My dad finally convinced my mom to see the doctor and get help for her Alzheimer’s. He also made sure that we had all the paperwork in place to take care of her - if something happened to him. None of that was easy, and yet we got through it. As the summer of 2008 came, my dad was facing another surgery. I still have a picture of him and my mom - visiting with me and Ted, as well as Mike and his family - at the local rose garden. In the picture, my dad is in his wheel chair, mom behind him, as he bends over and takes pictures of all the beautiful roses. His 5 great-grandchildren are all around him, as he captures the beauty of that day. Within 2 weeks of that picture, my dad went into the hospital for surgery. He never went back home - again . . .

Trust in the Lord with all your heart,
And do not lean on your own understanding . . .

I learned what “true” strength was from my dad - in those last few months of his life. The day that we all spent at the rose garden, my dad had been in terrible pain. But he had asked to go, and so we went. We found out later that the rod that was in his upper leg, had shattered from the cancer that was all around it. He needed surgery.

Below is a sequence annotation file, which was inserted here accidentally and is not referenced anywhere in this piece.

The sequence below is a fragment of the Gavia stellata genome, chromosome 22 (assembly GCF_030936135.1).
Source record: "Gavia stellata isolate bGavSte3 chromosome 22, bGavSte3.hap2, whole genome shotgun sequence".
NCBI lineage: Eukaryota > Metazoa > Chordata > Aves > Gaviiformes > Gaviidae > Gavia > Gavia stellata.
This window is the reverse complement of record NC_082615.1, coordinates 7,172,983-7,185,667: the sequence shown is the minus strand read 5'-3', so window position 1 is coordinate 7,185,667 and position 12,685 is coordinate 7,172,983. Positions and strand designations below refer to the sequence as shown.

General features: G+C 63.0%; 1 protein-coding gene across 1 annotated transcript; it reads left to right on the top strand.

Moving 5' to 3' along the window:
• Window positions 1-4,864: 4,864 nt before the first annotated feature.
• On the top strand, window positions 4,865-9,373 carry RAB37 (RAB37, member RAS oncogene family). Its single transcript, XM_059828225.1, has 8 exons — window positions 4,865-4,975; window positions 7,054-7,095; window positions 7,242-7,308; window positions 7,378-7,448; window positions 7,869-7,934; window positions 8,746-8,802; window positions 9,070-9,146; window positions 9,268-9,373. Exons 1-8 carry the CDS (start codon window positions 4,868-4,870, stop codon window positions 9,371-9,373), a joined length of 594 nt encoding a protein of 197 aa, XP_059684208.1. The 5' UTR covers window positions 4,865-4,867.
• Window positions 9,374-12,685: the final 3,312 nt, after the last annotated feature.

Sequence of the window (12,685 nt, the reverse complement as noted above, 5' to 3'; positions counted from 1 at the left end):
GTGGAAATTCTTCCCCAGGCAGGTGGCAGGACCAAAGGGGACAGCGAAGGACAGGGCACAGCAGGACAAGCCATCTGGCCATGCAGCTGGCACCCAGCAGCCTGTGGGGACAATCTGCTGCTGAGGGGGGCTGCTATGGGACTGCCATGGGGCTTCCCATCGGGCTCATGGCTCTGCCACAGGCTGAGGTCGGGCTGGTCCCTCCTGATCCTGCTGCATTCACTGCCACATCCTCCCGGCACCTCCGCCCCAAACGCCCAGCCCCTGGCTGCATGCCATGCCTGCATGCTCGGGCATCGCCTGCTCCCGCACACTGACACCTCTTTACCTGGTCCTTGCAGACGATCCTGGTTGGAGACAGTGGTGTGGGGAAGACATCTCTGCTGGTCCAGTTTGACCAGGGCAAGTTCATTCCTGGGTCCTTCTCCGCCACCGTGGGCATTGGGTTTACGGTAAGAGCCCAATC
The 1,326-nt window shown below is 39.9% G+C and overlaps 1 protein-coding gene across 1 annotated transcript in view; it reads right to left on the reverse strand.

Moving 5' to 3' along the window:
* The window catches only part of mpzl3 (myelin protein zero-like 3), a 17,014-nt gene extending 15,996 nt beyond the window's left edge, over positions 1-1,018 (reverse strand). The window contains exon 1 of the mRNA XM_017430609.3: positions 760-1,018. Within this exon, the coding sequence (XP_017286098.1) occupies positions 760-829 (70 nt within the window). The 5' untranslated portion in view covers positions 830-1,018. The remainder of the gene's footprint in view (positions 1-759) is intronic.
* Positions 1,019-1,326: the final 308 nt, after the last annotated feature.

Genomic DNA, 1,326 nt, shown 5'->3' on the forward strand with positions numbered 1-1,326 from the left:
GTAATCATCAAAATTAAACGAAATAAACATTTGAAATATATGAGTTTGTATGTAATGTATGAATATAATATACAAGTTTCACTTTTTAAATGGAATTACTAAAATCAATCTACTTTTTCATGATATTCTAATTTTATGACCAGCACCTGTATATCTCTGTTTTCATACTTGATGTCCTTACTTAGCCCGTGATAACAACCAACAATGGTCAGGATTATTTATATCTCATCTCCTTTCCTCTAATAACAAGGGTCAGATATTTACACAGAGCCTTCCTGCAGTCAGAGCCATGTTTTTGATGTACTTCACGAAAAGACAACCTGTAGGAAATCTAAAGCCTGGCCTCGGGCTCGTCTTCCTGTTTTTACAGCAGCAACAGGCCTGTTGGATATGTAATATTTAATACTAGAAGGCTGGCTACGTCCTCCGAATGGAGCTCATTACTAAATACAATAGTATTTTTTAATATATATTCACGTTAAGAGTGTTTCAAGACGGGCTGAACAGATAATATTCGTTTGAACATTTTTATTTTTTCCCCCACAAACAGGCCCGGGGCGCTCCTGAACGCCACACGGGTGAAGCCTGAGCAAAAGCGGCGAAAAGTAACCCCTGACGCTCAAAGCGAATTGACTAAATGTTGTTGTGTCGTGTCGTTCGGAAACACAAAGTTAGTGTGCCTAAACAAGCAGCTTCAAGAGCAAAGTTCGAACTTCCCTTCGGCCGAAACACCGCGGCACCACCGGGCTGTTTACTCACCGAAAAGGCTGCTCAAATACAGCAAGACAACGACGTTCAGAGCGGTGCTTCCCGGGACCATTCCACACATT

Dad went into the hospital the 2nd week of July 2008. Somehow, he made it through the long and difficult surgery. His doctor sat with mom and me after the surgery, sweating from head to toe, as he told us how strong my dad really was. The surgery had been one of the most difficult surgeries the doctor had ever performed. And yet, dad had come through it very well. As dad recovered, we all visited him in the hospital - wondering when he would be able to go home. But that wasn’t to be the case. Dad contracted sepsis - needing months of I.V treatments at a nursing home. We made sure mom visited every single day, and she stayed with him for as long as she could. Her disease had made us worry about her driving, and so we all took turns bringing her to the home - and picking her up. Mom would push dad around the nursing home, taking him for walks out in the warm summer sun. As fall came, my dad seemed to be getting a little better. But every once in a while, I would see a certain look on his face. He was still in pain, feeling tired and worried - and I knew it. Finally, I went to see dad on my own. As I sat down with him, I asked him what he needed. “I need to go home and be with your mother” he told me. “Dad, I don’t know how that can happen” I told him honestly. I hadn’t told him what the doctor had told me. But my dad’s cancer was all throughout his body, and they weren’t sure how long he really had left. My dad just looked at me with such sad eyes, “I want to go home.” On that day, I promised my dad that I would do whatever I could to make sure he could somehow be with my mom.